Echinacea makes you carefree
Researchers at the Hungarian Institute of Experimental Medicine in Budapest have discovered that a surprisingly low dose of Echinacea angustifolia makes people less anxious, worried and fretful. A dose of only 40 mg of extract can have an effect.
Psychotropic effects of Echinacea
Echinacea purpurea, Echinacea angustifolia and Echinacea pallida all contain alkamides. In the body these Echinacea alkamides interact with the cannabinoid CB1 receptor and probably reduce sensations of pain. The alkamides also inhibit the breakdown of the endocannabinoid anandamide, a neurotransmitter that plays a role in pain, depression, memory, fertility and feeling hungry.
Researchers suspect that the alkamides in Echinacea also do something with other – and perhaps still unknown – cannabinoid receptors and that they make the immune system more effective via those receptors.
In animal studies done a few years ago, the Hungarian researchers discovered that Echinacea supplements reduce feelings of restlessness and anxiety. [Phytother Res. 2010 Nov;24(11):1605-13.] This wasn't a complete surprise. These same researchers had previously shown that lowering the concentration of anadamide and blocking the CB1 receptor in animals increased their feelings of anxiety. [Eur J Neurosci. 2002 Oct;16(7):1395-8.]
Sure enough, it worked in rats. In fact, it worked very well indeed. According to these researchers, the amount of Echinacea extract that had a noticeable effect was 3-8 mg/kg of body weight/day.
In comparison, extracts of Passiflora plants used in animal studies have an effect only at the level of 400 mg/kg/dag, extracts of Valeriana officinalis at 100 mg/kg/day and extracts of Turnera aphrodisiaca at 50 mg/kg/dag.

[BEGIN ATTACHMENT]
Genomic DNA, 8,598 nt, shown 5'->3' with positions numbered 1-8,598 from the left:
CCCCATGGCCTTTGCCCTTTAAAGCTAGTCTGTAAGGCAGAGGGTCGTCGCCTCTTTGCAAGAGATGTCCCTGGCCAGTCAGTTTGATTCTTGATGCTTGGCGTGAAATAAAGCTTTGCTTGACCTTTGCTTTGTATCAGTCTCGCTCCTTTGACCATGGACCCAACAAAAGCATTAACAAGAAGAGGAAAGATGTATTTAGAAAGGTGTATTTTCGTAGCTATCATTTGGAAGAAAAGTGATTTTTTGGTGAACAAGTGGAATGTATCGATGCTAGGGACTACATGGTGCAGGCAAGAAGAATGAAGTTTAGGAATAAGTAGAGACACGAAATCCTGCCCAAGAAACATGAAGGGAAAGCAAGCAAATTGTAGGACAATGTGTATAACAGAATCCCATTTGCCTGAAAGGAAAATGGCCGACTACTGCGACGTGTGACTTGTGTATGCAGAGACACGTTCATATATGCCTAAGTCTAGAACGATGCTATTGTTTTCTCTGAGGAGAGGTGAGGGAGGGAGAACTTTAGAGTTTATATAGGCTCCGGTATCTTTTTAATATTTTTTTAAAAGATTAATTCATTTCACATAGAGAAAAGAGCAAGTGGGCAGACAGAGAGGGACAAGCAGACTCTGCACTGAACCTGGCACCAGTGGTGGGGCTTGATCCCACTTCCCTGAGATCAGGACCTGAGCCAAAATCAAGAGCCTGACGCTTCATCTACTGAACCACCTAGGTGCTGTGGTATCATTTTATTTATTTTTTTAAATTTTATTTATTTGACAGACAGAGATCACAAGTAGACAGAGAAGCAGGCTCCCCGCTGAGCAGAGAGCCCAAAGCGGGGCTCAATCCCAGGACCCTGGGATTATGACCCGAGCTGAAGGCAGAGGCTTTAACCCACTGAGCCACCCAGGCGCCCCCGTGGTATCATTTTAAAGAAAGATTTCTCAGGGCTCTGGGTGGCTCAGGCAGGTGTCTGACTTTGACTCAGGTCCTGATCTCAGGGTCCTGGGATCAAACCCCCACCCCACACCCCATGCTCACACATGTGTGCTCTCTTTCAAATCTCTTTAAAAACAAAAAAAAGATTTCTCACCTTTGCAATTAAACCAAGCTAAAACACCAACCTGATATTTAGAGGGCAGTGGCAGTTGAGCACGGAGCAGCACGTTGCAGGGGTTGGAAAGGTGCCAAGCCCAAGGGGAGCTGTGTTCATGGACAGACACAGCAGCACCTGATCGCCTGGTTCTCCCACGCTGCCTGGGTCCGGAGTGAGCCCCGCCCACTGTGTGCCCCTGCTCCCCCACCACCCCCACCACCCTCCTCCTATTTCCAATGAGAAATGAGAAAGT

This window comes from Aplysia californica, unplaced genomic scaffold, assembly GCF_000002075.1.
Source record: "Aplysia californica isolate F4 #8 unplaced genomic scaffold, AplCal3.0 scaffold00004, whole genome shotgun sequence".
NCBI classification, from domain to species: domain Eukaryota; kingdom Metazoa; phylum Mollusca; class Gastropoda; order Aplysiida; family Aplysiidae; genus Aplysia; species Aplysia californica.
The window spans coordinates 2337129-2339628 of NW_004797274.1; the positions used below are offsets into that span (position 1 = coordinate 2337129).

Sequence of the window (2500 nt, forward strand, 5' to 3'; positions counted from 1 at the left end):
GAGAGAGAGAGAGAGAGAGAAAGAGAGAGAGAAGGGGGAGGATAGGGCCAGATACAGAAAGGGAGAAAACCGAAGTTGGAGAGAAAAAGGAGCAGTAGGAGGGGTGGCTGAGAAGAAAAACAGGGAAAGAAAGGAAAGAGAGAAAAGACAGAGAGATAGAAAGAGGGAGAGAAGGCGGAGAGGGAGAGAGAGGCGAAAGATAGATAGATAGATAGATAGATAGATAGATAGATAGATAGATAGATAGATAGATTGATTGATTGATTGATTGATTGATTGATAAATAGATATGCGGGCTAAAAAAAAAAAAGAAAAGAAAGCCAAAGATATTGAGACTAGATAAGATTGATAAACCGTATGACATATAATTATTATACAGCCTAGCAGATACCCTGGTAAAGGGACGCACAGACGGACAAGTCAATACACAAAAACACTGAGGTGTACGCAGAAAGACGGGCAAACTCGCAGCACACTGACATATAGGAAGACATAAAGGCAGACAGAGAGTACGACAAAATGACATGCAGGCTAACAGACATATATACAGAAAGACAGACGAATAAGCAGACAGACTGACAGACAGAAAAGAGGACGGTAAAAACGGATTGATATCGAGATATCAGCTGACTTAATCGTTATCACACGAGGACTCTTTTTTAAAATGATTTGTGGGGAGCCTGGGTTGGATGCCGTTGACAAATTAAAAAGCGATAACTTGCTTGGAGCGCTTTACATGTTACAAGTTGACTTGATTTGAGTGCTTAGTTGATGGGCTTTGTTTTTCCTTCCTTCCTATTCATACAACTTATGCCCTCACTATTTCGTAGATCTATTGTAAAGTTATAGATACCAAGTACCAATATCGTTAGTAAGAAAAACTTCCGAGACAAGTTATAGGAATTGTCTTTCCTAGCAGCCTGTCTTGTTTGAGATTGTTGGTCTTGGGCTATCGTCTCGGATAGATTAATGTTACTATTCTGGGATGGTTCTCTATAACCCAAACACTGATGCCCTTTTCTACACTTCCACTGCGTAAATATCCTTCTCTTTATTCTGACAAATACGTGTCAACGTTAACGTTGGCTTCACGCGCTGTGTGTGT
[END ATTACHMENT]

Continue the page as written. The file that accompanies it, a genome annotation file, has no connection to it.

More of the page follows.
In 2013, the researchers published the results of a human study in Phytotherapy Research. In this study, 33 healthy volunteers were given a 20 or 40 mg extract of Echinacea angustifolia each day for one week. The extract used was produced by the Hungarian ExtractumPharma. [expharma.hu]
The test subjects were asked to answer questions daily so that scores could be kept on the subjects' feelings of anxiety, fretfulness and concern. The researchers discovered that Echinacea angustifolia lowered the total score within only a few days. Two weeks after the extract had no longer been used, the score remained lowered.
Light-shaded circles: 20 mg/day, dark-shaded circles: 40 mg/day.
"The need for intermittent treatment with anxiolytics that have a rapid onset of action and that of utilizing non-conventional therapies can be met by the Echinacea angustifolia extract tested in this and earlier studies", the researchers concluded.
The researchers have filed for a patent under their name for the use of Echinacea as a means of reducing feelings of anxiety and fretfulness. [Application number: 12/304,558; Publication number: US 2009/0285907 A1]
Phytother Res. 2012 Mar 26. doi: 10.1002/ptr.4677. [Epub ahead of print].
Can Echinacea help build muscles? 01.03.2010
Study: Echinacea helps against colds 29.04.2009
Daily dose of Echinacea lengthens life expectancy 24.04.2009